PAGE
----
A survey conducted by the American Academy of Ophthalmology (AAO) highlighted a significant discrepancy between the perceived versus the actual danger of the home environment being a threat for eye injuries1. The survey determined that fewer than half of the respondents saw the home environment as a potential site for eye injuries, and those that did cited the garden and garage as the most dangerous places. In reality, however, each year it is estimated that 50 percent of all eye injuries occur in the home and most could have been prevented if proper eye protection had been worn2. Sadly, only 35 percent of people surveyed claimed to follow a practice of home eye safety by always wearing eye protection when it was needed.
Statistics show that there are several ways that people are at risk of eye injury in their homes. The AAO reported that 125,000 eye injuries occur each year due to accidents involving common household products, such as bleach and oven cleaner. Unprotected eyes are also at risk where there are things that move at high speed, such as debris from yard work, power tools or nails being hammered into hard surfaces and even champagne corks.
In the Eye Injury Snapshot3, key findings showed that certain home eye injuries are common amongst certain demographics:
- Three-quarters of those injured were male.
- The number of children under the age of 12 who suffered eye injuries had increased by 5 percent above the previous five-year survey average, representing one in five injuries.
- Accidental falls were reported to be the leading cause of home eye injury, especially in individuals 60 years of age and older4.
Many Eye Injuries Are Preventable
Eye injury prevention is the key to reducing the risk of injury and sight loss. The AAO and the American Society of Ocular Trauma (ASOT) now recommend that every household have at least one pair of ANSI-approved protective eyewear for use during projects and activities that may present a risk of injury. ANSI-approved protective eyewear is manufactured to meet the American National Standards Institute eye protection standard.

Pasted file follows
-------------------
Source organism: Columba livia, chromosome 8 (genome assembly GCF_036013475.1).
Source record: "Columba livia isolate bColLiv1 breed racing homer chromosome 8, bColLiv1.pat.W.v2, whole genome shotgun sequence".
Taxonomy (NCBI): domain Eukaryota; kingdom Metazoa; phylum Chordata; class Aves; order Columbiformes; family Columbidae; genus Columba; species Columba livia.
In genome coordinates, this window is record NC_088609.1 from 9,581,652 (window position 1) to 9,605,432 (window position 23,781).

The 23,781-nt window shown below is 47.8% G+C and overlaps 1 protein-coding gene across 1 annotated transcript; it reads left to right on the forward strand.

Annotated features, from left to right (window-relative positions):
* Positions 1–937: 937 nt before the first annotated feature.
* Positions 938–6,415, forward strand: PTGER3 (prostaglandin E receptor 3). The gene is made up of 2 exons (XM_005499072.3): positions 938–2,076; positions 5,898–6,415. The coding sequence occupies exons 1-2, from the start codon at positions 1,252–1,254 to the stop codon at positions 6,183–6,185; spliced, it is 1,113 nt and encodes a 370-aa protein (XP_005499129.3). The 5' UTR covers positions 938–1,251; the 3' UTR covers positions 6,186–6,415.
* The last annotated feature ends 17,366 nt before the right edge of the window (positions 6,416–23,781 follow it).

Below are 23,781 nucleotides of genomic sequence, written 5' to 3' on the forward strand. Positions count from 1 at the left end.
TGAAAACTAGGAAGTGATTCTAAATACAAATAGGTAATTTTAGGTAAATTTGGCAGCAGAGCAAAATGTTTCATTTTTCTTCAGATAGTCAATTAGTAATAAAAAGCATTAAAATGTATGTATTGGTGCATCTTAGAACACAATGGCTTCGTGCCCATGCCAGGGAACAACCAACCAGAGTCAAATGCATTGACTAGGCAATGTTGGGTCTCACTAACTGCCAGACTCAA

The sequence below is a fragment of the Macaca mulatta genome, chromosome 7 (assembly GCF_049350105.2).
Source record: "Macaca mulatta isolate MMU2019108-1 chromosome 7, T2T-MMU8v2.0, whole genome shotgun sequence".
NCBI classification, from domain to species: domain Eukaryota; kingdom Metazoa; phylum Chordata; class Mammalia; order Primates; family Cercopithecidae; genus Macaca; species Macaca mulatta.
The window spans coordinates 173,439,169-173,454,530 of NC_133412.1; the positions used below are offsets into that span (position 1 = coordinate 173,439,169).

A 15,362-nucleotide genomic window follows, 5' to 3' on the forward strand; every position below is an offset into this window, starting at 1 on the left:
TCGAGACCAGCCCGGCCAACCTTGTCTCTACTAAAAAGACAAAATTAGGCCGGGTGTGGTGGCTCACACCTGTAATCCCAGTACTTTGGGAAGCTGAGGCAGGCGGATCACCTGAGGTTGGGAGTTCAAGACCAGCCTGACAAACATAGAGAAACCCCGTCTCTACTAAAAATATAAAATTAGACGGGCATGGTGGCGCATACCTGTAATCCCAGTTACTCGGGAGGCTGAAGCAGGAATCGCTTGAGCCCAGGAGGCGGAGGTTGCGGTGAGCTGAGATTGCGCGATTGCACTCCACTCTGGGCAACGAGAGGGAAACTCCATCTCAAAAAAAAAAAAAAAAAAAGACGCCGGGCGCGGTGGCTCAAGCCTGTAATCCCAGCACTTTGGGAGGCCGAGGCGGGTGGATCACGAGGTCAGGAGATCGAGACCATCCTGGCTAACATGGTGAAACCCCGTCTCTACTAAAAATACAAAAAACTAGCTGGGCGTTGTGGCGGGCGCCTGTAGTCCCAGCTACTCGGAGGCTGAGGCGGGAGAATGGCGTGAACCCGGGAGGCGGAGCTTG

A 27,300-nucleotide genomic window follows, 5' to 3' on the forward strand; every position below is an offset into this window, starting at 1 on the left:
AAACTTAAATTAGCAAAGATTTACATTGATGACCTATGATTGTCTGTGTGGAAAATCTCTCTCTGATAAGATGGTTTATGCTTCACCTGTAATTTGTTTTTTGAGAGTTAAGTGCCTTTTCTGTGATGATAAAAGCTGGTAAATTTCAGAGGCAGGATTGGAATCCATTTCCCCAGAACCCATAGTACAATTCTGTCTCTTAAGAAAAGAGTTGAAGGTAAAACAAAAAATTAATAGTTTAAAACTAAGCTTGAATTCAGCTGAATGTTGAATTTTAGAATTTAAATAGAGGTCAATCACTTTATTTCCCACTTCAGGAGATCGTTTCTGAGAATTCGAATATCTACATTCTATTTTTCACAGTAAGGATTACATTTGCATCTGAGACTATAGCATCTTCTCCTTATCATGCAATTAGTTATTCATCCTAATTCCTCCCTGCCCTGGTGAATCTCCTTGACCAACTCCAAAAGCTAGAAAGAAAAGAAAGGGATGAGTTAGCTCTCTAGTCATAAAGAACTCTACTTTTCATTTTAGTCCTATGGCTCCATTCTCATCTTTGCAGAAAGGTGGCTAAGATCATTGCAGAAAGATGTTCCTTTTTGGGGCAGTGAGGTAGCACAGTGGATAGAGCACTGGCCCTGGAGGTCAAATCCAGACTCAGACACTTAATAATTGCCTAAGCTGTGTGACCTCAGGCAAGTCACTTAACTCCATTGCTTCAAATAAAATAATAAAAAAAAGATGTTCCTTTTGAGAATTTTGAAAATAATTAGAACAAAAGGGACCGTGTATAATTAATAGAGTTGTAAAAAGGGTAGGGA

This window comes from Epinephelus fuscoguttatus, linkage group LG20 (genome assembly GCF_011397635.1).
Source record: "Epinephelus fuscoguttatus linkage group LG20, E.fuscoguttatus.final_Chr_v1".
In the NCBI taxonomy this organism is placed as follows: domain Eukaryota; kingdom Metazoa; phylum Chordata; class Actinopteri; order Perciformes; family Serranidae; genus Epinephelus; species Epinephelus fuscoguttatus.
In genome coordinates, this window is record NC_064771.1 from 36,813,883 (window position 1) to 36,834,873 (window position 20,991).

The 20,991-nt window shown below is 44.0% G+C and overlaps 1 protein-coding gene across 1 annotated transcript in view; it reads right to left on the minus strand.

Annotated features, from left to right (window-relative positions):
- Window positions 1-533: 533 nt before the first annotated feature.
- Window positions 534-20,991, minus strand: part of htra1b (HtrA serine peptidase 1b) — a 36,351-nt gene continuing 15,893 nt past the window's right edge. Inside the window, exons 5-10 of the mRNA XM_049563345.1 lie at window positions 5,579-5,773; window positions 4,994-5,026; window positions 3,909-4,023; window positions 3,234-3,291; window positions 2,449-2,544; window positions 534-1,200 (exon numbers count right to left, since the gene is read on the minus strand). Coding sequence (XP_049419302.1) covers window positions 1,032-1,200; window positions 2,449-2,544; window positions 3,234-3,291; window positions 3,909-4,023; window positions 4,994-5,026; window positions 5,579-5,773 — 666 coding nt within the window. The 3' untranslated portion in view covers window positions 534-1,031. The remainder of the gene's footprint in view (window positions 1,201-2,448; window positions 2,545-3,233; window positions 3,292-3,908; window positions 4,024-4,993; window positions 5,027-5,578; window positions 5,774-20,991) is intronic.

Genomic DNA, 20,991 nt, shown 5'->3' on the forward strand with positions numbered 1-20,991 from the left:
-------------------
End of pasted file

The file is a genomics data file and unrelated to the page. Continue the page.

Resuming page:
But home eye safety is more than just wearing protective glasses. It is also about maintaining a safe home environment: ensuring that carpets and mats are secure; furniture is safe and stable; and that people are aware of the chemicals in their household products and are ensuring that they are handled with care.
Eye injuries can cause serious vision loss. While many eye injuries are obvious, where pain, light sensitivity, deformity, lacerations or burns are present, some are not. Delaying medical attention puts sight at risk. Once an injury occurs, it is important to respond by seeking immediate help from an eyecare professional. optomap technology can play a role in examining the retina of injured eyes.
In cases of suspected retinal damage, it is recommended that a comprehensive dilated eye examination including optomap, is conducted, especially in cases where a dilated fundus examination is not physically possible, particularly if the eye is too swollen or painful, or if the patient is a child. Utilizing the non-contact, non-mydriatic optomap image – which takes less than one-half second to capture – could facilitate easier access to the retina for a preliminary assessment to be made. Not only would this reduce any further trauma to the patient and their eye, but the 200˚ (82%) ultra-widefield optomap image has the potential to detect critical information which may expedite patient referral and treatment intervention, potentially increasing the chances of preventing sight loss.
To find an eye care professional near you who uses optomap technology, click here.
1-2. Eye Injuries at Home – March 2016:
3. Survey: Nearly Half of Eye Injuries Occur at Home – July 2009: https://ohsonline.com/Articles/2009/07/07/Survey-Finds-Nearly-Half-of-Eye-Injuries-Occur-at-Home.aspx
4. Make Eye Injury Prevention A Priority – 2016: